In June of 2013, a collection of teachers, students, former students, and parents from Moorlands Elementary School in Kenmore Washington came together to present “With My Own Two Hands – A Musical Celebration of Peace and Community.” The evening was inspired by the “Playing for Change” movement and featured everything from a student choir to a high school rock band. It was an uplifting evening of music that inspired some of the performers to look for more opportunities to create a little “peace through music.”

Nearly two years later, that effort continues in the form a group known as “For Pete’s Sake” (a name chosen to honor Pete Seeger shortly after his passing in January, 2014). For Pete’s Sake isn’t as much a band as it is a loose, multi-generational collection of musicians (everyone from high school students to retired teachers) coming together to help achieve a little peace – for themselves, their community and the world – through music. None of its members are full-time musicians and most have never played music professionally. Though a “core” group of musicians exists, others come and go depending on availability. And while For Pete’s Sake periodically appears at various community events (the 2014 Washington State Fair and this upcoming Summer’s 35th Annual Seattle Peace Concerts), the majority of their performances are focused on raising awareness and funds for the Playing for Change Foundation.

Their latest performance was a “Peace Through Music” concert held on April 4th, 2015, at the Northlake Unitarian Universalist Church in Kirkland, Washington, and sponsored by the Church’s Social Justice Committee. The evening’s performance included an eclectic mix of 18 songs that represented the diverse musical backgrounds, interests, and ages of For Pete’s Sake’s members. The audience was treated to songs from artists dating back to the sixties and early seventies (Bob Dylan, Cat Stevens, James Taylor, The Grateful Dead and more), the eighties and nineties (U2, Elvis Costello) and newer artists (G. Love and Special Sauce, Imagine Dragons, Jack Johnson, Old Crow Medicine Show, among others). The challenge for the group is to prepare an enjoyable night of music with limited rehearsal time due to busy schedules outside of the “band” (none of the rehearsals leading up to the performance included all ten members who would eventually share the stage on the evening of the concert). But For Pete’s Sake isn’t focused on creating musical perfection. The focus is on creating positive energy that comes from playing music for the sake of “peace” and getting the audience to join the fun by clapping and singing along (the lyrics to each song are projected behind the band to encourage as much audience participation as possible). While admission to the concert was free, those in attendance donated more than $750 to the Playing for Change Foundation. This was the second consecutive year that For Pete’s Sake has been invited to perform at the church and promises to remain an annual event.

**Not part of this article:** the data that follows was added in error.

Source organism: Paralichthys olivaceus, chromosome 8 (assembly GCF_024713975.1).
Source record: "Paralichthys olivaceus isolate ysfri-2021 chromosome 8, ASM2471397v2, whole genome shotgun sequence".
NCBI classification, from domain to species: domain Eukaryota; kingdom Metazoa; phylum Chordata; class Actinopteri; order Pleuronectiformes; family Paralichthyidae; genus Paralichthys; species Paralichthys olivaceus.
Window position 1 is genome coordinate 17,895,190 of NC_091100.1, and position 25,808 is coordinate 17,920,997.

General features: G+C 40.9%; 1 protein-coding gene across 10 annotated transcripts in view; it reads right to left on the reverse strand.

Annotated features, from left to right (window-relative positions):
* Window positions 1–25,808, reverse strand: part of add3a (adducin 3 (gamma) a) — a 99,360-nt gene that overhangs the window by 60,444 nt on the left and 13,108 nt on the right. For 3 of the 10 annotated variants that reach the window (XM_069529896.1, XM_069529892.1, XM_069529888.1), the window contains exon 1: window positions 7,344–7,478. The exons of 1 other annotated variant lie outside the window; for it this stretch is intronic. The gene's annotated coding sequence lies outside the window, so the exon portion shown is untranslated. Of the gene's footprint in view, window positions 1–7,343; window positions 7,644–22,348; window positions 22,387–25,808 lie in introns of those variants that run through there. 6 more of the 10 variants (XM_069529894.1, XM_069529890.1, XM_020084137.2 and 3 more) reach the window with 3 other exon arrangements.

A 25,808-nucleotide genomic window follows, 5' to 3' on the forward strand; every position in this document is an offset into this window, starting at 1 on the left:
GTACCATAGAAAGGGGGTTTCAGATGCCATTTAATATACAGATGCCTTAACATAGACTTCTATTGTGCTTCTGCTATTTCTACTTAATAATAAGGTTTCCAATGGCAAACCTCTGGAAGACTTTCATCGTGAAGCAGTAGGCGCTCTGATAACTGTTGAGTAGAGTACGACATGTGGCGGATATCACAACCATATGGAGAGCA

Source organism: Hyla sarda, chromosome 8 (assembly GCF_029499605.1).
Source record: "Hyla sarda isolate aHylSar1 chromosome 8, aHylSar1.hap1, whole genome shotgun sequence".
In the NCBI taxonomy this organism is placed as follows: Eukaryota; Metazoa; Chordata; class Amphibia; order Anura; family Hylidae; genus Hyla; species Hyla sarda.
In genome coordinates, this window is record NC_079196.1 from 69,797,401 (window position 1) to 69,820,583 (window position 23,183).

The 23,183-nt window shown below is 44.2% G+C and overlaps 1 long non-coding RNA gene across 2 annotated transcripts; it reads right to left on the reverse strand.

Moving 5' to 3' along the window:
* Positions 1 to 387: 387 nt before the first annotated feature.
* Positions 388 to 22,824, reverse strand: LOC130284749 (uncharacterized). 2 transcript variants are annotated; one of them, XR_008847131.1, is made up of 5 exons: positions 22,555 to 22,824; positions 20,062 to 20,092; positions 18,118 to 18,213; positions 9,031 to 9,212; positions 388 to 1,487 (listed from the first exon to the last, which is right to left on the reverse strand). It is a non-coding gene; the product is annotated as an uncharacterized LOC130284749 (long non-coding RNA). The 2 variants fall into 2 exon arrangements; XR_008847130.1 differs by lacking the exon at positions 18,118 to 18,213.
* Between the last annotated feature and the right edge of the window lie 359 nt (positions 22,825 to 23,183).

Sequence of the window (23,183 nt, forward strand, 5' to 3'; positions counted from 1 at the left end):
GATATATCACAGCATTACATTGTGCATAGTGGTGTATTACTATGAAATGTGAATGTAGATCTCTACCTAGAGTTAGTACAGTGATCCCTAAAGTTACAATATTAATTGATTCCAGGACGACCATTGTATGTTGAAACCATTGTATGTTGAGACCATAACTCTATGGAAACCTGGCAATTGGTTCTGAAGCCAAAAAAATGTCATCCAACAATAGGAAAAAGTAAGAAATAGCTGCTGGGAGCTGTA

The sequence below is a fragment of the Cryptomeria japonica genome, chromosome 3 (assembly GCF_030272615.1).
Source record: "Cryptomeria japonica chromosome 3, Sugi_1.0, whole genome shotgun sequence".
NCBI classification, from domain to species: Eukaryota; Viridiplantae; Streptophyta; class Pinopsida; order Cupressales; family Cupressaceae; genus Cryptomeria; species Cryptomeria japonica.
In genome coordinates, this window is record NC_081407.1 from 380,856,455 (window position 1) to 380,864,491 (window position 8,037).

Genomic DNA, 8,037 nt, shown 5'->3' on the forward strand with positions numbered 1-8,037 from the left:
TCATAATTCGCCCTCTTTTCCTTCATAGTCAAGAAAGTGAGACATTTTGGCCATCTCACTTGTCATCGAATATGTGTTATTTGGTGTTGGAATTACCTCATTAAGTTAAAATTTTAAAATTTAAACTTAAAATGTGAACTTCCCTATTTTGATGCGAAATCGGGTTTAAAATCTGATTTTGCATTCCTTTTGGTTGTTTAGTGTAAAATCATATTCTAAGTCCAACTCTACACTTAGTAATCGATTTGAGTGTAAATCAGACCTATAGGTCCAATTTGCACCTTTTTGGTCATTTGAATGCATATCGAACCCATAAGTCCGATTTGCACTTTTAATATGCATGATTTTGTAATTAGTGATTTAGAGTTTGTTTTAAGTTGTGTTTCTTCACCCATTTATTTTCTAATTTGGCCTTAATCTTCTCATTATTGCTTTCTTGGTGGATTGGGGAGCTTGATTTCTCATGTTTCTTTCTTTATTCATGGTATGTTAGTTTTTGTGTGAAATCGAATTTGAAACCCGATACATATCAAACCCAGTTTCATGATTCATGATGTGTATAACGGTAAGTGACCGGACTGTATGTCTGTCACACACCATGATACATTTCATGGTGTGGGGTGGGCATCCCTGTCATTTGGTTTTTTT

What’s next for For Pete’s Sake? Beyond the previously mentioned appearance at the Seattle Peace Concerts, this September, members of For Pete’s Sake will be organizing what has become another regular fundraising event – “Positive Vibrations are Brewing” – as part of the International Playing for Change Day. The event takes place at the 192 Brewing Company’s Lake Trail Beer Garden in Kenmore, WA. These outdoor events include an entire afternoon of live music by For Pete’s Sake as well other local musicians, and usually includes some spontaneous collaboration between the various performers.

By Bob Graff